This is because the worst culprit of sodium in our diets isn’t from the salt shaker on the dinner table. It actually comes from all the many hidden doses contained in processed foods, packaged foods, canned foods, snack foods, pre-prepared foods and restaurant foods, that sadly make up the vast majority of the American weekly diet. And it’s all of these sodium-rich foods that also tend to be the bearers of unhealthy amounts of fat, calories, sugar, preservatives, chemicals, and other such causes of real weight gain, with little-to-no nutritional value to boast of.


Also, consuming too much sodium with insufficient water (which, according to Tufts University, most Americans are guilty of doing) leads to chronic dehydration, which is a common cause of overeating, weight gain, and a number of other serious health problems. Overdoing sodium in your diet can lead to medical issues such as high blood pressure, heart disease, hypertension, kidney disease, osteopenia and osteoporosis.


A Simple Salt Solution

The U.S. Institute of Medicine recommends that healthy adults consume about 1,200 to 1,500 mg of sodium a day. But most of us probably aren’t going to keep a running sodium tab of all the foods we eat in our heads.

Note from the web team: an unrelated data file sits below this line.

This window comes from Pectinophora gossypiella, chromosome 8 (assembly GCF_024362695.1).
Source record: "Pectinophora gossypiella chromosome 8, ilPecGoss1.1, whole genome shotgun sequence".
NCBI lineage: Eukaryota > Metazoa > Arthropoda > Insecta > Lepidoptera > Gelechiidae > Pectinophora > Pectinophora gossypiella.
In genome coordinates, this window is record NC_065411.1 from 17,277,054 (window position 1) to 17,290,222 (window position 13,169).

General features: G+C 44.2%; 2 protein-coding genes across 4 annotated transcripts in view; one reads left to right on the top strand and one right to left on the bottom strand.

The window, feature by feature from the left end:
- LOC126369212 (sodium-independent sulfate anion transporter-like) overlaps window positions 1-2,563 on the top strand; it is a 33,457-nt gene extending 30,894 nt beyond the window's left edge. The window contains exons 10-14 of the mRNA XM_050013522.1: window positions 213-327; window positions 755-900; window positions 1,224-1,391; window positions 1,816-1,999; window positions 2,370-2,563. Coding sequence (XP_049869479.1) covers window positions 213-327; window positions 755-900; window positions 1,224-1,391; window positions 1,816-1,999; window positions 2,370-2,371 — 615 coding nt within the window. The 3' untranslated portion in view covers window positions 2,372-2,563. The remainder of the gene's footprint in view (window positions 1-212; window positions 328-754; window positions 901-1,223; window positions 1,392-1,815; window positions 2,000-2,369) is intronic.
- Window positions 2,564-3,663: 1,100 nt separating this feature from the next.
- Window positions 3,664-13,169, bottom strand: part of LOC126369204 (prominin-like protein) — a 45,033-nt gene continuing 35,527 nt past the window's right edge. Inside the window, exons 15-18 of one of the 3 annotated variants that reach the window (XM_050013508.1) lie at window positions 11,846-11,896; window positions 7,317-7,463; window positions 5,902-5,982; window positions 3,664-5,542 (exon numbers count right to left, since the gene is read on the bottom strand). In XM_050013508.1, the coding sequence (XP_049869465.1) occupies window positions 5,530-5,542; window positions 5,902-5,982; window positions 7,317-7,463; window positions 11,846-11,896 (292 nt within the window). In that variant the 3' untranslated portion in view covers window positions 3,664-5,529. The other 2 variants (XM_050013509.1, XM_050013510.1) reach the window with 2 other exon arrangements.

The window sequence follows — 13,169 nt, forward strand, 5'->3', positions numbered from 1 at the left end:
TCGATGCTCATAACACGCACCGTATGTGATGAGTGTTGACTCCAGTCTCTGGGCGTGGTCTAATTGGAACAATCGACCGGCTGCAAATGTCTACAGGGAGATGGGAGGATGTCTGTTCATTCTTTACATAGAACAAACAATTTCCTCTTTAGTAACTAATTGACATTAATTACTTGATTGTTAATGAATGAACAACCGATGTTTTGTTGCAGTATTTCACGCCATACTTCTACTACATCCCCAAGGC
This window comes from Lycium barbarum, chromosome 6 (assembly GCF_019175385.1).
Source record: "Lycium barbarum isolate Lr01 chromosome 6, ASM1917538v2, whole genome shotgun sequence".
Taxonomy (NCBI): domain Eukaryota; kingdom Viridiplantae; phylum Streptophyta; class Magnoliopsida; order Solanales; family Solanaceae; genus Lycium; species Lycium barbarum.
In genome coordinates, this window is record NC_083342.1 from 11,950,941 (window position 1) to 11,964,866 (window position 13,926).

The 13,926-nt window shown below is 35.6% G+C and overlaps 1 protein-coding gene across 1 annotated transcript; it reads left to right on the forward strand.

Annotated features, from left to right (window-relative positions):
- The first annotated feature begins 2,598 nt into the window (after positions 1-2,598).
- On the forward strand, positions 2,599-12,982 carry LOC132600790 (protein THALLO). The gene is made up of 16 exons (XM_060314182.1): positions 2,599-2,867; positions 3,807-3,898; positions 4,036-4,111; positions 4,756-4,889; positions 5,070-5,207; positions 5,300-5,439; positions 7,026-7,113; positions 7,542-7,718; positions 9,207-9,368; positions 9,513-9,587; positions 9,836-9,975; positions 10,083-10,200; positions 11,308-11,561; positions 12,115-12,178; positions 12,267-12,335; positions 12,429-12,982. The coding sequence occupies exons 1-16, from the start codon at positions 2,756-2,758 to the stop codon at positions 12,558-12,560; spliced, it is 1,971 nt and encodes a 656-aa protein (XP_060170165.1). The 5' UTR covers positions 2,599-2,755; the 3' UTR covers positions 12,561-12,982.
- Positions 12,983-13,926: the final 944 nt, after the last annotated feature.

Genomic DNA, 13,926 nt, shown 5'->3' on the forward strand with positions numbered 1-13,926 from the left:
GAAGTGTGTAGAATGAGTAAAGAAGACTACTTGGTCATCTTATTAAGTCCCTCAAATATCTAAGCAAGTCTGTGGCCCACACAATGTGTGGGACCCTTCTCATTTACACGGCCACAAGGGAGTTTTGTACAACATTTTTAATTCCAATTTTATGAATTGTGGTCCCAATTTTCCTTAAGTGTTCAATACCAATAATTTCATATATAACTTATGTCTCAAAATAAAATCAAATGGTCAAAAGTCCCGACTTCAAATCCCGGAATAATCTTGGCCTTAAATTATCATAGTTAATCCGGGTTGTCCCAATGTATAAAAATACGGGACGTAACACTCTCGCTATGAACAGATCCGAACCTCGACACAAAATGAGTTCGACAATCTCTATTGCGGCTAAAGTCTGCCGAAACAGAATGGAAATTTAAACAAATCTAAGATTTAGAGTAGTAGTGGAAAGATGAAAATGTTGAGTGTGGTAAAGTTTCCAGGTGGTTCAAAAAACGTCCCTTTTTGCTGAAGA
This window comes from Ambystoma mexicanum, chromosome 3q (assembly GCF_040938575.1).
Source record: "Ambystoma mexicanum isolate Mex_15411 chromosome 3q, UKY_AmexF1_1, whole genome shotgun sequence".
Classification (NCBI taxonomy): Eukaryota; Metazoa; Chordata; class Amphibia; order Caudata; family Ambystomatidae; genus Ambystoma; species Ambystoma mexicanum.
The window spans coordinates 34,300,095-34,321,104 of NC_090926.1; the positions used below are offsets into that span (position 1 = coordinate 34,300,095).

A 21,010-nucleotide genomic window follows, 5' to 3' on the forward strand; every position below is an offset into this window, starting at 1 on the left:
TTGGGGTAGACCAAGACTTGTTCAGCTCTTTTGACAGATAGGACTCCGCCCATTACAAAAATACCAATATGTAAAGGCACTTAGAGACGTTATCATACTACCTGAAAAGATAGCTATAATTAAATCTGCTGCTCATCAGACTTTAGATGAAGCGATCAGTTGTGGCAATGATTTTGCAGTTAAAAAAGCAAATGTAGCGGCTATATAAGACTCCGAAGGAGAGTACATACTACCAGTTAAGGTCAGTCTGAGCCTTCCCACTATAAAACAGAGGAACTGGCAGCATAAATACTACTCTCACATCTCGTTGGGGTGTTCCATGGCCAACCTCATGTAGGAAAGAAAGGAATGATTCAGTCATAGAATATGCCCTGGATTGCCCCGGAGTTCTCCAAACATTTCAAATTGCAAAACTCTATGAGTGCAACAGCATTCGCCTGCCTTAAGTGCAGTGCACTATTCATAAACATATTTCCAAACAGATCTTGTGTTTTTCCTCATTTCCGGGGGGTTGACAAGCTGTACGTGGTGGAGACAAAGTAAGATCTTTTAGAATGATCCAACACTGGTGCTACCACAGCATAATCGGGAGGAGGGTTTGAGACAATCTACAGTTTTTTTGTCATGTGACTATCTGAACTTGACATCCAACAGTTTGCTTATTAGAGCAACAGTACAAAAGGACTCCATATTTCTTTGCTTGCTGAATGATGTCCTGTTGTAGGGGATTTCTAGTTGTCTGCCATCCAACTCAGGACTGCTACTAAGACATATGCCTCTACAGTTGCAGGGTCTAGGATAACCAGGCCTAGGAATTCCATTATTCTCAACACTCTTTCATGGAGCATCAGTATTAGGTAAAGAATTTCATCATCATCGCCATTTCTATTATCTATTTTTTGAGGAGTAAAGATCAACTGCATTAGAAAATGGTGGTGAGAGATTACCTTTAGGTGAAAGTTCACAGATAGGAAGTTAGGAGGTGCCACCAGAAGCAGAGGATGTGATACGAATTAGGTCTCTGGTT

Instead, try an easier strategy that will yield a much wider array of health benefits, including weight loss: simply eat more fresh foods every day. Eat fresh vegetables, fruits, legumes, grains, fresh seafood, and lean and unprocessed poultry and chicken, all of which naturally contain low amounts of sodium.

The biggest favor you can do yourself is to collect some quick and simple recipes that involve raw and natural foods, and to cook them from scratch whenever you can (or cook in bulk for the week, if you’re short on time). Even if this involves adding your own dashes of salt to the menu, you can do so with less guilt involved, as it will likely be far less than what you were consuming from all of the processed foods you are now actively cutting out from your life.


What’s important to keep in mind is that almost every food that’s been modified, processed, packaged, or pre-cooked in any way will almost always have had extra sodium added to it. This is done to mask the lost natural flavors that were stripped from the food when it was processed, and is also done to help preserve the food and keep it on the shelves longer. However, while adding extra sodium to everything is the convenient solution for food manufacturers, it almost always spells disaster for you, your health and your weight loss goals in the long run.

Cooking from scratch and avoiding canned and packaged foods allows you to take control of how much salt you are eating, while also helping you avoid other harmful preservatives and additives that lead to weight gain. It can also open your eyes to all of the other fantastic herbs and seasonings available out there to flavor your food, encouraging you to become less reliant on salt and more accustomed to tasty, fresh and healthy foods that optimize your health while naturally controlling your weight.